The Applicants, three volunteer basketball coaches, were sanctioned by the Respondent, the Ontario Association of Basketball Officials (“OABO”). The sanctions were imposed because of the Applicants’ treatment of officials after a high school basketball game. The Applicants succeeded in having the OABO’s decision set aside on this application for judicial review.
Administrative law – Association of Basketball Officials – Coaches – Conduct of Hearings – Conduct unbecoming – Decisions of administrative tribunals – Disciplinary proceedings – Disclosure – Hearings – Judicial Review – Jurisdiction – Mootness – Penalties and suspensions – Procedural requirements and fairness – Professional misconduct
Gymnopoulos v. Ontario Assn. of Basketball Officials,  O.J. No. 1097, 2016 ONSC 1525, Ontario Superior Court of Justice, March 2, 2016, L.A. Bird J.
The Applicants (Mr.Gymnopoulos , Mr. Glezakos, and Mr. Nembhard) were volunteer coaches of the Vaughan Voyageurs high school basketball team. The Applicants were involved in an incident after their team lost a playoff game on March 10, 2015. The Applicants were very upset with the loss and blamed the referees. The Applicants confronted the referees at a few locations after the game. Mr. Gymnopoulos also posted negative comments about the officiating on Twitter.
The Respondent, Ontario Assn. of Basketball Officials (OABO), is a private, self-governed, not-for-profit organization incorporated in 1982. OABO is the only professional association for basketball officials in Ontario and has exclusive contracts to supply officials to several leagues in Ontario. Mr. Gymnopoulos and Mr. Gleazakos had a long history of officiating and coaching basketball and were members of the OABO in their capacity as officials.
The OABO decided to conduct a hearing by way of conference call on April 16, 2015 regarding the conduct of the Applicants. The discipline committee of the OABO met the next week and discussed the matter (including new information that had not been disclosed to the Applicants). The executive committee then met on May 1, 2015 and considered some factual findings already made by the discipline committee.
The executive committee issued a written decision on May 7, 2015 imposing significant sanctions on the Applicants. Mr. Gymnopoulos was prohibited from working as an official for two years and the OABO instructed its members not to work as an official at any events where Mr.Gymnopoulos was coaching. Mr. Glezakos was prohibited from working as an official for one year.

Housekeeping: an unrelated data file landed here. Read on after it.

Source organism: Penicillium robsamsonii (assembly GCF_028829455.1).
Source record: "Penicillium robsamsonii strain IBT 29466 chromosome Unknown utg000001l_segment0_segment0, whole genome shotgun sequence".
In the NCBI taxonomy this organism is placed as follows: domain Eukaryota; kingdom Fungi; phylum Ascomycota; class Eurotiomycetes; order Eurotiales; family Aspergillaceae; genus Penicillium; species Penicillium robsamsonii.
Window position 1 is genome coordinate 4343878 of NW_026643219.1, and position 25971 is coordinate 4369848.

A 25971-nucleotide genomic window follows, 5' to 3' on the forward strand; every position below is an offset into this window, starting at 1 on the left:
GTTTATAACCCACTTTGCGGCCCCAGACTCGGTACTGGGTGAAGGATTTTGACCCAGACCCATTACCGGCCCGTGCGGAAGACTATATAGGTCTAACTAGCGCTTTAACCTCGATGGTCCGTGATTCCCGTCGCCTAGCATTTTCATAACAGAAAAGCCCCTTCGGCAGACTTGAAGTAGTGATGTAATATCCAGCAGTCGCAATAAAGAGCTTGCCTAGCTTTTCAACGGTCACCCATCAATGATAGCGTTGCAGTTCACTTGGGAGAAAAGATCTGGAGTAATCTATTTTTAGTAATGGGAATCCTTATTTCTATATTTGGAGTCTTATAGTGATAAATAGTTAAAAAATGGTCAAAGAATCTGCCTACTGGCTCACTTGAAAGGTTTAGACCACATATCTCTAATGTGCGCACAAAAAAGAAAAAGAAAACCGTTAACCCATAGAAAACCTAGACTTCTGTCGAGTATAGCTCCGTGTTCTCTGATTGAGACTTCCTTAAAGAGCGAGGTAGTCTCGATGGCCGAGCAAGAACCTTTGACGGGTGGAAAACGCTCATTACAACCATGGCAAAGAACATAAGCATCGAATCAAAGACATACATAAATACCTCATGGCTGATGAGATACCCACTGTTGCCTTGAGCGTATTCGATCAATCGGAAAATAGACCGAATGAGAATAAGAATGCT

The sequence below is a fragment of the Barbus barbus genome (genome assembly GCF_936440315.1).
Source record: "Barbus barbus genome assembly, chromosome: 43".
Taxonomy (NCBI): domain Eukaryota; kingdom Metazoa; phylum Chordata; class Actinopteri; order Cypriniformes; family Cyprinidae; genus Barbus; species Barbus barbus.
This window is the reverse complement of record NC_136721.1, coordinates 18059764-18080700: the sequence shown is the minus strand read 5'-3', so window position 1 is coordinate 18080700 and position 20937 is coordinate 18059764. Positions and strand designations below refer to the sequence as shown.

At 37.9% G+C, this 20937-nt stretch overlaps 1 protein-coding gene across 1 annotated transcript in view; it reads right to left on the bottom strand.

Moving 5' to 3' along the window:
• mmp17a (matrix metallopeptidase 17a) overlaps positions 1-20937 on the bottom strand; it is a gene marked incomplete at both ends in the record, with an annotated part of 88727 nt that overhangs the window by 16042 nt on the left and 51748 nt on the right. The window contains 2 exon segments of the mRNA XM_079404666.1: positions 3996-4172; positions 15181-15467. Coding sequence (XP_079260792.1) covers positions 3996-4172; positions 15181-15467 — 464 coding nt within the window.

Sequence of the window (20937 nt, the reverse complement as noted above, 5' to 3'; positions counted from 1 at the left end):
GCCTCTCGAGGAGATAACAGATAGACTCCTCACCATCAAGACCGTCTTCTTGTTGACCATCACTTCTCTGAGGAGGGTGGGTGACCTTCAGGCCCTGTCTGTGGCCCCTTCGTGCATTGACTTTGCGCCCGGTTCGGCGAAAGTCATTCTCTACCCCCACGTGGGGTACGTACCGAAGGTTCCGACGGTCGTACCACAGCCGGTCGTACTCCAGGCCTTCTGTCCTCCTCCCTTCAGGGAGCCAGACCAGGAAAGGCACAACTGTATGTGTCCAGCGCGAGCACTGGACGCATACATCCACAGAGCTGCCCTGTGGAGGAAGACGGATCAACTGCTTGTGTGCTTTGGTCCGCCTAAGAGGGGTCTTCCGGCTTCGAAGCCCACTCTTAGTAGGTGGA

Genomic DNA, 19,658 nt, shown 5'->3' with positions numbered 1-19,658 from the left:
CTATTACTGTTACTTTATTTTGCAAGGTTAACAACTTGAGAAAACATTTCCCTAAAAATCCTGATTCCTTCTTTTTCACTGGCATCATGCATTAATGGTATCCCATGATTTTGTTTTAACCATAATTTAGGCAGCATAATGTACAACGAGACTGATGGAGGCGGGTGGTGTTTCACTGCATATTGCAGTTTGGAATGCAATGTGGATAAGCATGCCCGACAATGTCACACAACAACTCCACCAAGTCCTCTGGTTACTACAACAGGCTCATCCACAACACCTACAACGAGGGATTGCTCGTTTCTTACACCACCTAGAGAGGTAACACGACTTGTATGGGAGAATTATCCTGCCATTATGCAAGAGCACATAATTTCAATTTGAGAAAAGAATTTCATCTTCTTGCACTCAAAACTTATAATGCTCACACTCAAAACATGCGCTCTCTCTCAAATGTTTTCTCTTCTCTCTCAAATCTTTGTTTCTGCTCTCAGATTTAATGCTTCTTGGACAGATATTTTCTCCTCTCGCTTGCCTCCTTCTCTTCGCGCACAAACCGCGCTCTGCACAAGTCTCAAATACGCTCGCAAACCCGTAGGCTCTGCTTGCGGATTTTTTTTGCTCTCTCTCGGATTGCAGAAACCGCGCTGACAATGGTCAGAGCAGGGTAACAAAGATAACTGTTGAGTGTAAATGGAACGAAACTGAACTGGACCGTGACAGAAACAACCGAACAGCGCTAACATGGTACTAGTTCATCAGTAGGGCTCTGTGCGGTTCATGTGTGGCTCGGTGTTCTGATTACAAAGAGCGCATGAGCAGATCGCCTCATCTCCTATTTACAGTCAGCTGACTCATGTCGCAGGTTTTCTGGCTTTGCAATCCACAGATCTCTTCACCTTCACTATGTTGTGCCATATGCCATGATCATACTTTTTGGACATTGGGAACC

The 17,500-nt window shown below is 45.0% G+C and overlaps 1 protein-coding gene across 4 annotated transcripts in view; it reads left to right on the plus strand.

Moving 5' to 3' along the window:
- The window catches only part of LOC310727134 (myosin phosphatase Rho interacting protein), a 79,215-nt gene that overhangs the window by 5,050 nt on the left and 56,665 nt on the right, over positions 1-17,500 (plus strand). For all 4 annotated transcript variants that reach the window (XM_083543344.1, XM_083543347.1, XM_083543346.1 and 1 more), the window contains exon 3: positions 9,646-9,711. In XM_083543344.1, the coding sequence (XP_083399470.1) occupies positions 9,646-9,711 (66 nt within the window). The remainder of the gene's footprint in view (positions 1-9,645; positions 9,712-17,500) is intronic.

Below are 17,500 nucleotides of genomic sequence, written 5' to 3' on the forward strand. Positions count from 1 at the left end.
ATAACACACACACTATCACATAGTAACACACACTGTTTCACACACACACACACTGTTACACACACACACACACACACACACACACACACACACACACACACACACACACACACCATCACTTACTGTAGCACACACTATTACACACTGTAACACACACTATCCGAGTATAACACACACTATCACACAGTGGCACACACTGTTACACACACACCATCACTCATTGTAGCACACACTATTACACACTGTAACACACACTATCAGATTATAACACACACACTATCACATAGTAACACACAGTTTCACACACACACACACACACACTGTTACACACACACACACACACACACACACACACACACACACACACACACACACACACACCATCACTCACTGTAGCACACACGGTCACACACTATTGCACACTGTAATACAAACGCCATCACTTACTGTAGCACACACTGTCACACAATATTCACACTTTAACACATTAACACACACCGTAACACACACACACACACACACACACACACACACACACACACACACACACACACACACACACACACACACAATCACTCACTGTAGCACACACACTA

The Applicants retained counsel and initiated an appeal pursuant to the appeal process set out in the OABO’s Bylaws. Only Mr. Gymnopoulos and Mr. Glezakos proceeded with their appeals. The appeal was made to the delegates at the annual general meeting on September 13, 2015. The decision was upheld except the time periods of the prohibitions were reduced by half.
The Applicants filed this petition for judicial review on December 9, 2015. The Court had to consider five issues.
First, the Court accepted this matter was urgent for the purposes of the Judicial Review Procedure Act. This decision was based, in part, on the fact that Mr. Gymnopoulos had dedicated a large portion of his life to coaching basketball and he was being prevented from coaching.
Second, the Court considered whether the issue was moot for Mr. Glezakos and Mr. Nembhard because their sanctions had been completed. The Court found the issues were not moot for those two. One significant factor was that these sanctions on their record could have significance in the future.
Third, the Court considered whether it had jurisdiction over the OABO. The OABO argued it was beyond the scope of public law. The Court considered and applied the factors in Air Canada v. Toronto Port Authority and decided that the OABO’s decision was subject to judicial review.
Fourth, the Court considered whether there was procedural unfairness in the hearing on April 16, 2015. The Court held there were many different serious defects in the April 16, 2015 hearing. The notice of the hearing did not suggest it was a disciplinary hearing. Mr. Nembhard was not notified of the hearing by the OABO. Two of the key participants were not available for the hearing. The executive committee and discipline committee considered information not disclosed to the Applicants. The decision did not explain the rationale for the length of the prohibitions.
Fifth, the Court held that the appeal hearing did closely resemble a de novo hearing but that did not cure the serious procedural defects of the April 16, 2015 hearing.
The Court held the May 7, 2015 decision of the OABO was set aside.
This case was digested by Scott J. Marcinkow of Harper Grey LLP. If you would like to discuss this case further, please feel free to contact him directly at email@example.com or review his biography at http://www.harpergrey.com.
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